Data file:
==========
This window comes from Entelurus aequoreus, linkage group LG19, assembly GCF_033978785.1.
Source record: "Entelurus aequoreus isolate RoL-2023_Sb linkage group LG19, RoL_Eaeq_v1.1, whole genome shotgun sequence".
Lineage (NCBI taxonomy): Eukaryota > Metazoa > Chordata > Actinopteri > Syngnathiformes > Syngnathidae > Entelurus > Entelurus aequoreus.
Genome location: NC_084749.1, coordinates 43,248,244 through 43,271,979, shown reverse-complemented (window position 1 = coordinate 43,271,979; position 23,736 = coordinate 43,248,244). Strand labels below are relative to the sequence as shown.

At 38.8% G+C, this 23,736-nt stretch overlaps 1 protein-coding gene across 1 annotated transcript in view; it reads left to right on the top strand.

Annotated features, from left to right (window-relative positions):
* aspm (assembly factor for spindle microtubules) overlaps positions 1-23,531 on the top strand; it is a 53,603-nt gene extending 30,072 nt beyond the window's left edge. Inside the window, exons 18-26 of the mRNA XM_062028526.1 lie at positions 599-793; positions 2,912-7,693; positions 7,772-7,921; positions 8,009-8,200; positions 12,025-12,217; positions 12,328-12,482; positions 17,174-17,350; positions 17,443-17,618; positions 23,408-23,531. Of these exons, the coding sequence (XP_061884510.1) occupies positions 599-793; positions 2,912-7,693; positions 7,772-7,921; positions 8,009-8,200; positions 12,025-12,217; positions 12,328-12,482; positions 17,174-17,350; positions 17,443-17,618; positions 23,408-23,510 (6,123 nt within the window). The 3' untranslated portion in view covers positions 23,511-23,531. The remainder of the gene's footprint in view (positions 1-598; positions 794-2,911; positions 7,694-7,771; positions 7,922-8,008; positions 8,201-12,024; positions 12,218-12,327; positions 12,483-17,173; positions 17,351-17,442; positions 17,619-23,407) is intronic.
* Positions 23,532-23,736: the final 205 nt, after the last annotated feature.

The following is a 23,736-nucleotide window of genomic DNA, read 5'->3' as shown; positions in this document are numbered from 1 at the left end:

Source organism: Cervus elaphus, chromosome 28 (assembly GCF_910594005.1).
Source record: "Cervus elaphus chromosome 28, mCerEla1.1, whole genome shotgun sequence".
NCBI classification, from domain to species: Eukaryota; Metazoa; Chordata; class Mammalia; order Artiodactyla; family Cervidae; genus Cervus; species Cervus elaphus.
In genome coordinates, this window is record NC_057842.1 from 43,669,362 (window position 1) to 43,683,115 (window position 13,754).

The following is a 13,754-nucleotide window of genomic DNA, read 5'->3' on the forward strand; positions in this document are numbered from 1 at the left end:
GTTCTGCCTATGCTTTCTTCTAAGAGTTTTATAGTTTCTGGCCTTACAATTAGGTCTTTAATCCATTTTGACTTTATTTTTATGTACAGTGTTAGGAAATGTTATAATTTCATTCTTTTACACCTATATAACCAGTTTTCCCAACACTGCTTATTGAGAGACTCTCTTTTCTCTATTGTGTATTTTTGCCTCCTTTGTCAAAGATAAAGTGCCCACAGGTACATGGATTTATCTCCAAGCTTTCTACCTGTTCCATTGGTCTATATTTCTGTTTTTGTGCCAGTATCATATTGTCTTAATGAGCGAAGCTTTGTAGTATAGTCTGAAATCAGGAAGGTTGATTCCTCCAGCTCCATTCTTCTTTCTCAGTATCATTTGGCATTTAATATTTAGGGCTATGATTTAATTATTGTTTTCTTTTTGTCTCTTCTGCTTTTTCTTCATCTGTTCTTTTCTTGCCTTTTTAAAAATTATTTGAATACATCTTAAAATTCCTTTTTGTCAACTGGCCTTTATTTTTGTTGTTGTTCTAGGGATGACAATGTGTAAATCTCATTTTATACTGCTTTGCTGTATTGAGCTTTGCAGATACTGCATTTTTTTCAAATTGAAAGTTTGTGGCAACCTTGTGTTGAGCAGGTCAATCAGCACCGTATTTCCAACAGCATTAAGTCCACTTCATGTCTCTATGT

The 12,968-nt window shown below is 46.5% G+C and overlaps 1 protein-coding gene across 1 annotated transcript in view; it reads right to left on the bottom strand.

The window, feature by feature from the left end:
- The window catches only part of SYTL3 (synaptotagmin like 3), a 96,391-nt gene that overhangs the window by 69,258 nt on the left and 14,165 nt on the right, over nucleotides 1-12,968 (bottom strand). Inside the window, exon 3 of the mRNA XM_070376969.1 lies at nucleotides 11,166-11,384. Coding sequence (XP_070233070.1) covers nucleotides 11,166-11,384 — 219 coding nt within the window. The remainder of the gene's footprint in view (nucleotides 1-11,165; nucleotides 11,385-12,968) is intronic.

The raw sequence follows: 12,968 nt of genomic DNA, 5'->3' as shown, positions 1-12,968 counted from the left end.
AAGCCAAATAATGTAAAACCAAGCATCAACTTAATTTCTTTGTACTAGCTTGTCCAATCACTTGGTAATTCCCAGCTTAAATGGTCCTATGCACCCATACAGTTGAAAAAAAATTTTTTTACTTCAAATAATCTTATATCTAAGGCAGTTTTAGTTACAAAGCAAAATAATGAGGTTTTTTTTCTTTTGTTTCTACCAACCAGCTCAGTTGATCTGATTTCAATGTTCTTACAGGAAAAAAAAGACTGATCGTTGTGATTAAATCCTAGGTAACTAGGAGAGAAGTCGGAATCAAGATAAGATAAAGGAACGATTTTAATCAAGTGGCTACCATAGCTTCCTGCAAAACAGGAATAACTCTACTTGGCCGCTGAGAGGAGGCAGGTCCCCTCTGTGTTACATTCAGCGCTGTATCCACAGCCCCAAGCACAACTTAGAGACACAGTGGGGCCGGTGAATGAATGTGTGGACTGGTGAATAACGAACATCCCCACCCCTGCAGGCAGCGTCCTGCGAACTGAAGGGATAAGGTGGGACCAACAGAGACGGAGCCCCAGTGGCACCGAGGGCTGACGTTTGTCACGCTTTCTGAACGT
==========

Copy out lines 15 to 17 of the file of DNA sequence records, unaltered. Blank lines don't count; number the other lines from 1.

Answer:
GTTCTGCCTATGCTTTCTTCTAAGAGTTTTATAGTTTCTGGCCTTACAATTAGGTCTTTAATCCATTTTGACTTTATTTTTATGTACAGTGTTAGGAAATGTTATAATTTCATTCTTTTACACCTATATAACCAGTTTTCCCAACACTGCTTATTGAGAGACTCTCTTTTCTCTATTGTGTATTTTTGCCTCCTTTGTCAAAGATAAAGTGCCCACAGGTACATGGATTTATCTCCAAGCTTTCTACCTGTTCCATTGGTCTATATTTCTGTTTTTGTGCCAGTATCATATTGTCTTAATGAGCGAAGCTTTGTAGTATAGTCTGAAATCAGGAAGGTTGATTCCTCCAGCTCCATTCTTCTTTCTCAGTATCATTTGGCATTTAATATTTAGGGCTATGATTTAATTATTGTTTTCTTTTTGTCTCTTCTGCTTTTTCTTCATCTGTTCTTTTCTTGCCTTTTTAAAAATTATTTGAATACATCTTAAAATTCCTTTTTGTCAACTGGCCTTTATTTTTGTTGTTGTTCTAGGGATGACAATGTGTAAATCTCATTTTATACTGCTTTGCTGTATTGAGCTTTGCAGATACTGCATTTTTTTCAAATTGAAAGTTTGTGGCAACCTTGTGTTGAGCAGGTCAATCAGCACCGTATTTCCAACAGCATTAAGTCCACTTCATGTCTCTATGT

The 12,968-nt window shown below is 46.5% G+C and overlaps 1 protein-coding gene across 1 annotated transcript in view; it reads right to left on the bottom strand.

The window, feature by feature from the left end: